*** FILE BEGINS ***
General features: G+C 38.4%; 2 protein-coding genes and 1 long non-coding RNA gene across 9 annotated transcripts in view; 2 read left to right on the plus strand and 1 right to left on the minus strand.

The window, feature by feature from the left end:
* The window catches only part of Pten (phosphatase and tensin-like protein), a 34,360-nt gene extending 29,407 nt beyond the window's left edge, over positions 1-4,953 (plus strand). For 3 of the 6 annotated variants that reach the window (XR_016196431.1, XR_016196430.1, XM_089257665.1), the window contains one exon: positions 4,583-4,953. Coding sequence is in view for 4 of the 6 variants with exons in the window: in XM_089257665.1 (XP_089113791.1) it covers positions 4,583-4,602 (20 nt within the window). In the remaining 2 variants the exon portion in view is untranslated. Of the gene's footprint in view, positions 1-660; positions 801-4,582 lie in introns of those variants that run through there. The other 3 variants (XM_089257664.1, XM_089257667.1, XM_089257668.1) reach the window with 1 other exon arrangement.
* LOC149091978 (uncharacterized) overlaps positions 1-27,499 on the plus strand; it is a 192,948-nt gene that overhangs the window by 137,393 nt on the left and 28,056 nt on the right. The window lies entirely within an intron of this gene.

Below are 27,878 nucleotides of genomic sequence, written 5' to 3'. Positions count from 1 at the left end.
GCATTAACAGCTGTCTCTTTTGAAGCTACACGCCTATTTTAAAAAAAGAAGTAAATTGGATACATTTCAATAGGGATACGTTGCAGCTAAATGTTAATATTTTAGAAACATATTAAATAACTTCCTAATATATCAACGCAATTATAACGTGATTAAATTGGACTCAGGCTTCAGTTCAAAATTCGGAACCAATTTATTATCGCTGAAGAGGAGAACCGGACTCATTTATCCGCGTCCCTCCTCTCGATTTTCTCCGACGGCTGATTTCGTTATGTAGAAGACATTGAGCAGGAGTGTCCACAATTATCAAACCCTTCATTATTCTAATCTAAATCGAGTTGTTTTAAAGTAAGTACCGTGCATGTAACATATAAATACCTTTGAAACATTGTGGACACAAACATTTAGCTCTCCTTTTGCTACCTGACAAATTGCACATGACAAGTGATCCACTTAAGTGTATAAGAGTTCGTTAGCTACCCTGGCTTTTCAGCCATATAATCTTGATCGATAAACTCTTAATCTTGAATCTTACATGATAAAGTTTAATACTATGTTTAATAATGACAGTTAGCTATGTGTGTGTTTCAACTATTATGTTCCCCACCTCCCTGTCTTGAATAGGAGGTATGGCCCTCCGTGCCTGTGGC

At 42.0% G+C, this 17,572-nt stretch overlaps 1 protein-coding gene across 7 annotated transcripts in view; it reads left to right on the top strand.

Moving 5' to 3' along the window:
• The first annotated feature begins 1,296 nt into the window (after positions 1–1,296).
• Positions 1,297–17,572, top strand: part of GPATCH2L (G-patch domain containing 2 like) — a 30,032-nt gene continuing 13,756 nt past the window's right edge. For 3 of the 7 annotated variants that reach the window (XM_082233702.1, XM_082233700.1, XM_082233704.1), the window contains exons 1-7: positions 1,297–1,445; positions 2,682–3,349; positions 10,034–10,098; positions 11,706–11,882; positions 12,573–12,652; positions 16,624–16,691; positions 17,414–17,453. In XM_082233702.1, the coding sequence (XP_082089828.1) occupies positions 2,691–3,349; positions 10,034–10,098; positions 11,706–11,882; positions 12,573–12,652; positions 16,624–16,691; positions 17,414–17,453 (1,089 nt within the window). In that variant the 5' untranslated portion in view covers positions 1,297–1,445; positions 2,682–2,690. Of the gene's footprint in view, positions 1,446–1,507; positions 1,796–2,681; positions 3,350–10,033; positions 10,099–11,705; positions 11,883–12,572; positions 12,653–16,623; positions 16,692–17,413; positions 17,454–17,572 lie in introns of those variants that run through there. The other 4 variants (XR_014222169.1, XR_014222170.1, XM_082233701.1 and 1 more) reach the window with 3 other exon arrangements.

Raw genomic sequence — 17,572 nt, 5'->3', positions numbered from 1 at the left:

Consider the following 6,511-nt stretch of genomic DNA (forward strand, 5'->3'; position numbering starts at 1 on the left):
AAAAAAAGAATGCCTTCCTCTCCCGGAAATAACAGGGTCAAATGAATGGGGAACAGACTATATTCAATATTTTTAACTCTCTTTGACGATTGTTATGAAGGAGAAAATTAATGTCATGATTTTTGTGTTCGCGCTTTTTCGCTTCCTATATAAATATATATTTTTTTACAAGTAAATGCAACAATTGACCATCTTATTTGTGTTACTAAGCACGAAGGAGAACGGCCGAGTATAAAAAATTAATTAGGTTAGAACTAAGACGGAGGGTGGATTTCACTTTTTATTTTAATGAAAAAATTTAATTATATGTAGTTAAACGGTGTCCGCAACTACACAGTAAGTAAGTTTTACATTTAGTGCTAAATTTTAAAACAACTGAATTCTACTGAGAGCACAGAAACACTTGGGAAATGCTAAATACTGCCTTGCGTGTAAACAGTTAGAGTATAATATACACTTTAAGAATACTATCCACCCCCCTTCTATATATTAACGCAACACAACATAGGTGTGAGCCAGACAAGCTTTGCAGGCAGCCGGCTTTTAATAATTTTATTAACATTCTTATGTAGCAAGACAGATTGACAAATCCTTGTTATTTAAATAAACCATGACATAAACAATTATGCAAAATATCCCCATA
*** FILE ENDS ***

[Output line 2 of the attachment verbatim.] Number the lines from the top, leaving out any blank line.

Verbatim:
The window, feature by feature from the left end: